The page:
Investigator will increase the Yurok Tribe’s capacity to confront the MMIP crisis
KLAMATH, California (January 12, 2023) The Yurok Tribal Court received a $350,000 grant from the San Manuel Band of Mission Indians to support an ongoing initiative to bring justice to Missing and Murdered Indigenous People (MMIP) and their families.
The grant will enable the Tribal Tribe to hire a full-time professional investigator dedicated to solving MMIP cases. The investigator will conduct inquiries into current and cold MMIP cases. The grant will also support the deployment of canine handers, human remains detection dogs and ground penetrating radar in the investigation of MMIP cases. The Tribal Court will be able to offer financial assistance to families of MMIP victims so they may participate in search efforts.
“On behalf of the Yurok Tribe, I would like to sincerely thank San Manuel for investing in our effort to end the MMIP crisis in Northern California,” said Joseph L. James, the Chairman of the Yurok Tribe. “The investigator and ancillary resources will significantly increase our capacity to address existing and future MMIP cases.”
“There is an urgent need to hire a permanent investigator, who is solely focused on MMIP,” said Yurok Tribal Court Director Jessica Carter. “The Yurok Reservation is in a rural, economically disadvantaged area, where there are extremely limited resources for the investigation of current MMIP cases, not to mention those that have gone unsolved for long periods of time. We are hoping to fill this critical position as soon as possible.”
The grant provides resources to establish a database to analyze patterns in missing persons cases and identify potential perpetrators. Also, a portion of the San Manuel award will be invested billboard space to raise awareness about specific cases.
San Manuel Band of Mission Indians Tribal Youth and MMIP advocate Raven Casas says the Tribe remains dedicated to the MMIP issue, which the group of youth advocates will continue to support. “Countless lives have been lost at the hands of those who do not value Native lives. We are encouraged that the Yurok Tribe is continuing the path towards justice for MMIP victims.”
The new investigator will be housed within the Yurok Tribe’s Office of the Tribal Prosecutor. The investigator, in coordination with the tribal prosecutor, will lend support to and supplement efforts of local law enforcement.
“This grant could not have come at a better time. We are extremely grateful for the assistance from the San Manuel Band of Mission Indians,” said Tribal Prosecutor Rosemary Deck. “These funds will strengthen our ability to hold perpetrators accountable and bring closure to the families of MMIP victims and survivors.”
The need for a specialized MMIP investigator in Northern California stems from multiple factors. The first is Public Law 280. The antiqua ted law applies in only 16 states, including California, and gives states jurisdiction on tribal lands. However, PL 280 states do not receive additional funding for law enforcement to cover larger areas. Also, tribes in PL 280 states receive far fewer dollars for criminal justice and public safety. This problem is compounded in Northern California, where law enforcement is chronically underfunded. Additionally, the Bureau of Indian Affairs employs only one special investigator for all of California.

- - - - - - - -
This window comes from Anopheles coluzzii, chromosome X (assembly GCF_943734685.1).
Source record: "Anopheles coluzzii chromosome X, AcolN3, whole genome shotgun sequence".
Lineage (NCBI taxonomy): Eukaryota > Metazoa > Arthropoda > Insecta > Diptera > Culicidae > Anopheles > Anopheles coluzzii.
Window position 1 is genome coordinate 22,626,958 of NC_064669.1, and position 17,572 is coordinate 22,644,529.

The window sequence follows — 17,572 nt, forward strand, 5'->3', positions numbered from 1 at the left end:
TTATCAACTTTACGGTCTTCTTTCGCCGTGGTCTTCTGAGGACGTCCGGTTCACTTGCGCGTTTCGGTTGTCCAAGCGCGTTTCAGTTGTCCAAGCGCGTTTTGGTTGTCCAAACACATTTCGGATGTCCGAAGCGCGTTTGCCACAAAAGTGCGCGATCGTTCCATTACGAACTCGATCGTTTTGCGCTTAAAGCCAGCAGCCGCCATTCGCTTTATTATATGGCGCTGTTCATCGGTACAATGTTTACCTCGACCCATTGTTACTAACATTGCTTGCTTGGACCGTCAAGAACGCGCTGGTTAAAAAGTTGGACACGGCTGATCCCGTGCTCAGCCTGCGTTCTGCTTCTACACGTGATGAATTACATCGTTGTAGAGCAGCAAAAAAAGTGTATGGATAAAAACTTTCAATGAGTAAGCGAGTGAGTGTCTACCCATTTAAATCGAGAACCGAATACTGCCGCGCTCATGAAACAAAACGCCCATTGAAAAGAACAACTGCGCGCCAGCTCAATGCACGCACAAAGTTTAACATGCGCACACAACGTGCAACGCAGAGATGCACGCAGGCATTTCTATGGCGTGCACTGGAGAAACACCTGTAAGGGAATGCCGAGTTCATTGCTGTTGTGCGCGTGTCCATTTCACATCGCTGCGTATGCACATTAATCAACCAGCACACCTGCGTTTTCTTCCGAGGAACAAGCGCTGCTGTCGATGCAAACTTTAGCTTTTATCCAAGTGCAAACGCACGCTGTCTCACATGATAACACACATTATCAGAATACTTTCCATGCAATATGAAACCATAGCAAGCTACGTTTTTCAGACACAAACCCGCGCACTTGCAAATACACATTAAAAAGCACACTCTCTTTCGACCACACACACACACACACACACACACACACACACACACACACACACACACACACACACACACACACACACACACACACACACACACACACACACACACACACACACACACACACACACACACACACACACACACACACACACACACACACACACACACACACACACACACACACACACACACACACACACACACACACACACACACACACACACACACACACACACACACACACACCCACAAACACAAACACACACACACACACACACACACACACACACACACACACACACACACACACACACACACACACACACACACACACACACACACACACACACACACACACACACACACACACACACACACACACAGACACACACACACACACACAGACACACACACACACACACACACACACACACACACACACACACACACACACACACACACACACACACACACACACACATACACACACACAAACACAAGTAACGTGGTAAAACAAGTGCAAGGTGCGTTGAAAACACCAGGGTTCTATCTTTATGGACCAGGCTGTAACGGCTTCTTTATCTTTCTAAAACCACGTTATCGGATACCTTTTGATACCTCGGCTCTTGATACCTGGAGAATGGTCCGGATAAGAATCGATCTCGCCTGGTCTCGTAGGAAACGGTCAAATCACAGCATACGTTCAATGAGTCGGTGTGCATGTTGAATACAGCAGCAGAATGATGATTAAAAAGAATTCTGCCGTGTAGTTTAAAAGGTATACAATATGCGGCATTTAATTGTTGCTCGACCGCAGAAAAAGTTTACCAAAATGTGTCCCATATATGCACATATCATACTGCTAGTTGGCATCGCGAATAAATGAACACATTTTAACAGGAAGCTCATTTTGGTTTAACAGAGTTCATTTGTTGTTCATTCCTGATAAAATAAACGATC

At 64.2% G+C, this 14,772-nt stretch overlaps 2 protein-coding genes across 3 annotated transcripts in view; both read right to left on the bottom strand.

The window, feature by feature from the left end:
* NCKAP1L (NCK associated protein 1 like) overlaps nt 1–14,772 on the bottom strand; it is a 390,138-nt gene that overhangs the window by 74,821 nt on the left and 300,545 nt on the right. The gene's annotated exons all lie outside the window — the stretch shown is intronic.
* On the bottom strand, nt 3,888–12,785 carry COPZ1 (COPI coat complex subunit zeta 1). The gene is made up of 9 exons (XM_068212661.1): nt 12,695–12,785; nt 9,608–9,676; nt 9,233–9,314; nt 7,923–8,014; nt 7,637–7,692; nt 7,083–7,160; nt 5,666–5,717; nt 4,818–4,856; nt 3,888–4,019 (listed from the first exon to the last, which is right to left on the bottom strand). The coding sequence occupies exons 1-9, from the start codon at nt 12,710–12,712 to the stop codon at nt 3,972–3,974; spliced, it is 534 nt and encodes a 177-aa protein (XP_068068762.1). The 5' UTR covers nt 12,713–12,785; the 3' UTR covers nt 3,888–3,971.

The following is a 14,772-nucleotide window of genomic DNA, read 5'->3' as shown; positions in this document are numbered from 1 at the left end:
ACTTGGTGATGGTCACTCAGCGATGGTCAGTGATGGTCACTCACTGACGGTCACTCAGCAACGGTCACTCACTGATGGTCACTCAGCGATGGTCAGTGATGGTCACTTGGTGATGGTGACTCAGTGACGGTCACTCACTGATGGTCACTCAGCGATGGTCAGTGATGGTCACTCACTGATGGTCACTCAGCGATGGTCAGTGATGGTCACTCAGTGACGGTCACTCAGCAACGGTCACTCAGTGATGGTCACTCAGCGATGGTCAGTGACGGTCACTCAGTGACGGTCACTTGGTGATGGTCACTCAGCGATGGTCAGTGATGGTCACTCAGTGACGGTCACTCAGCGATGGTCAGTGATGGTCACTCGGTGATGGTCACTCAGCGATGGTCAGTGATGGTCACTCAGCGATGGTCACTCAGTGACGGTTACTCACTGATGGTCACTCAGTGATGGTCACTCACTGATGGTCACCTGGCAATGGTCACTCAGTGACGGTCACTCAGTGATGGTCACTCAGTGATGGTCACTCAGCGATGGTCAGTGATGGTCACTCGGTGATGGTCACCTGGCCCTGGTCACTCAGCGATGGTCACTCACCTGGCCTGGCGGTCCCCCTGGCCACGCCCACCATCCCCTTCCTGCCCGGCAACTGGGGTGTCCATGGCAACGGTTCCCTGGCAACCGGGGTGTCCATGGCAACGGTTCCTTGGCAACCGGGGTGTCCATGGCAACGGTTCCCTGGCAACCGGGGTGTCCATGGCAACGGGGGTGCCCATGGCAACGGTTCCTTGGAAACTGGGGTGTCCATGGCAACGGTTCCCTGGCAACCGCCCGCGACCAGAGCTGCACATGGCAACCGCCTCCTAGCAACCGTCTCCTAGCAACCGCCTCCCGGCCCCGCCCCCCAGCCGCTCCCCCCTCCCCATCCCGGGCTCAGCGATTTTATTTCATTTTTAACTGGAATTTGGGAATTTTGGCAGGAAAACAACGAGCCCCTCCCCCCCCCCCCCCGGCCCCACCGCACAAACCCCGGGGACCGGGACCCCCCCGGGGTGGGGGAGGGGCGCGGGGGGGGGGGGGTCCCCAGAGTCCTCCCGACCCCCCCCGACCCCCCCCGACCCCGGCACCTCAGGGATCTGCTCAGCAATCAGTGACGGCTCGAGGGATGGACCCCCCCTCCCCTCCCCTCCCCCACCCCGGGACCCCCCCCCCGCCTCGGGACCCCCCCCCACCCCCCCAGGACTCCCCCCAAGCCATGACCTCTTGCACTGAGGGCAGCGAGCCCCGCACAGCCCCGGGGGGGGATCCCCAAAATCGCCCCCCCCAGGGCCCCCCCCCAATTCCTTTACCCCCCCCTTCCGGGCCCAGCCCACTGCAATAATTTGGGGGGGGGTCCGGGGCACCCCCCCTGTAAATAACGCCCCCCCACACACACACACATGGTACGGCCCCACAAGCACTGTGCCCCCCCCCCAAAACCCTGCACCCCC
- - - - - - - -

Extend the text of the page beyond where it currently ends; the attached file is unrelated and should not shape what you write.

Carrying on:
In December of 2021, the Yurok Tribal Council declared an emergency due to a series of MMIP cases, including the disappearance of Emmilee Risling, who was last seen on the Yurok Reservation. The declaration mobilized a multidisciplinary team, comprised of the Yurok Tribal Court, Tribal Police, Office of the Tribal Prosecutor, Yurok OES, and Yurok Health and Human Services, to address the many aspects of this complex crisis.
Since the declaration, the Tribe has increased its capacity to confront certain element s of the issue. The Tribe established the Office of the Tribal Prosecutor to improve outcomes in MMIP, domestic violence and related cases. A justice policy lead was hired to work on legislative solutions to fix longstanding systemic barriers that prevent tribes from resolving certain elements of the crisis. For example, tribal justice systems do not have access to the California Law Enforcement Telecommunications System (CLETS). Unable to use CLETS, tribal police and courts cannot review or input court orders, such as orders of protection. However, California Assembly Member James C. Ramos recently introduced a bill to grant tribal police departments access to CLETS. If passed, the Yurok Tribe supported bill will also allow tribal police to maintain peace office status in California.
Tribes across California and throughout the US are experiencing MMIP crises. In 2020, the most recent year for which data is available, 9,575 Native Americans were reported missing, according to the FBI’s the National Crime Information Center. The Golden State has the fifth highest number of MMIP cases in the US. In California, most cases occur in the northern half of the state, in rural areas between San Francisco and the California/Oregon border.
Earlier this fall, the Yurok Tribe hosted the first ever tribally led statewide policy summit on MMIP, which brought together nearly 300 tribal leaders, law enforcement officials and judicial experts as well as state and federal lawmakers, academic researchers and victim advocates from every corner of the state to identify solutions to stop the crisis. Since the landmark summit, tribal leaders have been meeting on monthly basis to determine the best approach to the MMIP crisis.
On February 7, 2023, the Yurok Tribe is putting on an MMIP Day of Action at the California Capitol. The purpose of the event is to unite tribal and state government efforts to resolve the crisis.
To learn more about the Yurok Tribal Court’s MMIP work, please visit https://yuroktribalcourt.org/